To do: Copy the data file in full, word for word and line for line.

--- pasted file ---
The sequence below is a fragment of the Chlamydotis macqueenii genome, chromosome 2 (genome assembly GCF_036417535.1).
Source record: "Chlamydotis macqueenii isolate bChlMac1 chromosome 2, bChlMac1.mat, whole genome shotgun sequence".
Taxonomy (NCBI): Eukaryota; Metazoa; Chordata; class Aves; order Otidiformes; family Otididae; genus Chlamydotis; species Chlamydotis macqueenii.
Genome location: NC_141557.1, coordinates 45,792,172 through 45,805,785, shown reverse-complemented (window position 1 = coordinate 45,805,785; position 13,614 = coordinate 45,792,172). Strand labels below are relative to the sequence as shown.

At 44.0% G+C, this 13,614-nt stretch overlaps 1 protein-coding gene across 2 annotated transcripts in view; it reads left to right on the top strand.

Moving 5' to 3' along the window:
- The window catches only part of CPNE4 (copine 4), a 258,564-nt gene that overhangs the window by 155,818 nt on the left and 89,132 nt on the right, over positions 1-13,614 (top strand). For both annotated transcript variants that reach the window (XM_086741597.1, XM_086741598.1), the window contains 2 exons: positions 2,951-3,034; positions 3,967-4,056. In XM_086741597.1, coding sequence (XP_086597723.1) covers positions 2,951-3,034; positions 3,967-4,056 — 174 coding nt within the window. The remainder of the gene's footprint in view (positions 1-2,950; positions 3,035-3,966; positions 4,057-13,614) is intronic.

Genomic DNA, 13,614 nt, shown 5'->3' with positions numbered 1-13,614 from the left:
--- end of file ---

The sequence below is a fragment of the Chlamydotis macqueenii genome, chromosome 2 (genome assembly GCF_036417535.1).
Source record: "Chlamydotis macqueenii isolate bChlMac1 chromosome 2, bChlMac1.mat, whole genome shotgun sequence".
Taxonomy (NCBI): Eukaryota; Metazoa; Chordata; class Aves; order Otidiformes; family Otididae; genus Chlamydotis; species Chlamydotis macqueenii.
Genome location: NC_141557.1, coordinates 45,792,172 through 45,805,785, shown reverse-complemented (window position 1 = coordinate 45,805,785; position 13,614 = coordinate 45,792,172). Strand labels below are relative to the sequence as shown.

At 44.0% G+C, this 13,614-nt stretch overlaps 1 protein-coding gene across 2 annotated transcripts in view; it reads left to right on the top strand.

Moving 5' to 3' along the window:
- The window catches only part of CPNE4 (copine 4), a 258,564-nt gene that overhangs the window by 155,818 nt on the left and 89,132 nt on the right, over positions 1-13,614 (top strand). For both annotated transcript variants that reach the window (XM_086741597.1, XM_086741598.1), the window contains 2 exons: positions 2,951-3,034; positions 3,967-4,056. In XM_086741597.1, coding sequence (XP_086597723.1) covers positions 2,951-3,034; positions 3,967-4,056 — 174 coding nt within the window. The remainder of the gene's footprint in view (positions 1-2,950; positions 3,035-3,966; positions 4,057-13,614) is intronic.

Genomic DNA, 13,614 nt, shown 5'->3' with positions numbered 1-13,614 from the left: